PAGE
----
Rice is often used by commercial breweries because it is neutral in flavor, ferments cleanly, and also contributes to a beer's lightness.
Wheat is used in malted and unmalted forms, and both will contribute bread flavors. Wheat also acts to lighten beer.
Rye contributes dryness and crispness to beer, so it tones down the sweetness of barley.
Lots of other grains are used from time to time, and each imparts the essence of its flavors and properties. Heavy, gelatinous grains will make beer heavier and more viscous, and lighter grains will do the opposite.
Bitter Balances Sweet
Have you ever tasted a bland apple? The kind you eat because you should be eating an apple? How about a really tasty, crunchy apple? Chances are the apples you really like are sweet and tangy all at the same time. That's because the tang balances the sweetness, and the two work in tandem to open your taste buds and satisfy them. So it is with hops and grain. By itself, fermented grain would be almost sickeningly sweet, but when paired with the bitterness of hops, a little bit of magic takes place. Hops add just the amount of bitterness needed to tame the grain, and they help keep beer from spoiling.
There are hundreds of different varieties of hops, and each thrives in different soils, climates, and terrain. For example, Mt. Hood hops, grown in Washington, make excellent lagers with full, good flavors. Mittelfrueh hops, grown in different parts of the United States and Germany, are herbal, spicy, and earthy in flavor, and are often used to give German lagers their unique tastes.
Fermentation and Flavor
If you were looking for all the historical connections between cheese, wine, bread, and beer, you wouldn't fail to come across the work of Louis Pasteur again. The same Frenchman who discovered pasteurization, the process of heating wine and milk to kill bacteria, also discovered the properties of yeast that cause fermentation. Coming slightly before Pasteur was Emil Hansen, a Danish man who identified and isolated yeasts that worked best for fermenting beer.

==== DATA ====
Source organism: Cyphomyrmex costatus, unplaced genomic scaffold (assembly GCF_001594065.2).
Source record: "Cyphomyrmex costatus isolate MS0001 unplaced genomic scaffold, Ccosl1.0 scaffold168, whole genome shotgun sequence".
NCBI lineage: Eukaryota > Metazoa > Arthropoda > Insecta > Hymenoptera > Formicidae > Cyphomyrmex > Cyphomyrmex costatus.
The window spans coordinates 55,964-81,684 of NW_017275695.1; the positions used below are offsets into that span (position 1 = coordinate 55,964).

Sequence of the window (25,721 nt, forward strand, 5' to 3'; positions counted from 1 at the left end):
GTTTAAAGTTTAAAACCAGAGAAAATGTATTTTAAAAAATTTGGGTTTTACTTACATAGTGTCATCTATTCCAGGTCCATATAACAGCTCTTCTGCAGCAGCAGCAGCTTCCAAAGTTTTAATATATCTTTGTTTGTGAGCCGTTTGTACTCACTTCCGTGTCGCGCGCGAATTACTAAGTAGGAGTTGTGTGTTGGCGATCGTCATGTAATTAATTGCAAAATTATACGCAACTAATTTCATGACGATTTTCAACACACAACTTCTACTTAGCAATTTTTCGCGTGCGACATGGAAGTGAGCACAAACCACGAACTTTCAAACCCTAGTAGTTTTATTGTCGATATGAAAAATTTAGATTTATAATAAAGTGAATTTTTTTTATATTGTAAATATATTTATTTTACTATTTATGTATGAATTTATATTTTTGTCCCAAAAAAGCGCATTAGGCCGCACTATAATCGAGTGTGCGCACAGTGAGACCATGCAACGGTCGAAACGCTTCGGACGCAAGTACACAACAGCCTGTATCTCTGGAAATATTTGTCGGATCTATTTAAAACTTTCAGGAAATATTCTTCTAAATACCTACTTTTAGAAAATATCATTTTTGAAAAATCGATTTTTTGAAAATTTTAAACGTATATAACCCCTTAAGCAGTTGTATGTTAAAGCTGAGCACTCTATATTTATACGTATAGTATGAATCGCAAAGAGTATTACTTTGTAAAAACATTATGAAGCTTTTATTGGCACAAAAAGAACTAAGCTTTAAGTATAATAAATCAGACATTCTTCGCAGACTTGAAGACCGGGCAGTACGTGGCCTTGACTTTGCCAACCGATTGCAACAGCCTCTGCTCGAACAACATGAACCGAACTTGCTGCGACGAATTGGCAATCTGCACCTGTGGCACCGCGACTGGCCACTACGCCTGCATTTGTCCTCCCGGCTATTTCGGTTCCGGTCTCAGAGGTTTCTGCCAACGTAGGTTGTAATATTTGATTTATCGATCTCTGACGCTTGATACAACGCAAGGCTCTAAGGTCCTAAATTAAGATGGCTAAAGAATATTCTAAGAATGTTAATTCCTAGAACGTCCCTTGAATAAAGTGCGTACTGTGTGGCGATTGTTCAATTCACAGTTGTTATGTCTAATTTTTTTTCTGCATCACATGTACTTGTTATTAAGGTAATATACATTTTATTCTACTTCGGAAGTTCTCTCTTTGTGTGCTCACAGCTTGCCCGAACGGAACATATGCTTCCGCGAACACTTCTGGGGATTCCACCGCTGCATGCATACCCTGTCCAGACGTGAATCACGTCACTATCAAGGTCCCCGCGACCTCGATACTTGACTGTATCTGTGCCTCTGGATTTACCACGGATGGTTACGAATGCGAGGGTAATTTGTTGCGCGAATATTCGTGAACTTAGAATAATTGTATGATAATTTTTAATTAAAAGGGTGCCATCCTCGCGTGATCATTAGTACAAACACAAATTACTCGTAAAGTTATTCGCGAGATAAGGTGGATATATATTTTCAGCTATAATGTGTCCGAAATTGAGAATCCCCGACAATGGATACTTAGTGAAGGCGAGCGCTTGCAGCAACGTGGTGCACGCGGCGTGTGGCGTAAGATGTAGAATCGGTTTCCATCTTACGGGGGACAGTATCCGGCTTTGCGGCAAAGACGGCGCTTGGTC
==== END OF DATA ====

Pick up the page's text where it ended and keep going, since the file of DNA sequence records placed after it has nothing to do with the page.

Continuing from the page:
Up until that time, uncovered kegs of wort were set out to ferment, and were often stirred with the same wooden paddle that had stirred unfermented beer for hundreds of years. Most likely, yeast strains beneficial to fermenting grew on the paddles, and unbeknownst to the brewmaster, magically hastened the process. Even without magic paddles, however, yeast naturally forms on fruit- or grain-based liquid, and is responsible for fermenting your juice when it's been left out too long. Yeast converts sugar to alcohol, introduces carbon dioxide that carbonates beer, and adds a whole range of flavor. For today's beer making, three types of yeast prevail: ale, lager, and wild yeast.
Ale yeast ferments in relatively warm temperatures (55–75°F), and is used to make ale beer.
Lager yeast ferments at cooler temperatures (32–55°F), and usually produces a smoother beer. The need to keep lager yeast cool requires refrigerated vats and more complex procedures than are needed for ales.
Wild yeast ferments at any temperature and forms on the surface of uncovered kegs. Commercial brewmasters in Belgium make Lambic beer with wild yeasts that usually produce very complex fruit flavors.
Once the mixture of barley, corn, rice, wheat, rye, or a combination of some of these ingredients is mixed with hops, it is called a wort.
The particular properties of fermented wort are an ideal base for all sorts of flavors, allowing brewmasters and home brewers all sorts of room to experiment. Here are some of the other flavors you'll often find in beer:
Sugars: Sugars of all types can be added at various stages. To add sweetness and lighten beer, corn sugar is added, and to get toffee and buttery sweetness, molasses is good.
Honey: Honey will contribute the flavors of its origins. A robust honey, such as sage honey, will contribute sweet and savory hints of sage. Clover and alfalfa honeys, which aren't strong in floral or herbal tones, contribute mostly sweetness.
Fruits: Peaches, mangoes, cherries, you name it; all sorts of fruits contribute their unique flavors to beer.
Vegetables: You might find flavors from chili peppers, peas, parsnips, or pumpkins in the occasional beer.
Also look for herbs and spices: cinnamon, coriander, ginger, heather, juniper berries, Kaffir lime leaf, licorice, orange peel, spruce tips, yarrow, cardamom, cloves, allspice, nutmeg, and peppercorns can all flavor beer. You're sure to find others as well. Really, there are few limits to the flavors you'll find in beer. And yes, on occasion, you'll find chocolate- or coffee-flavored beer too.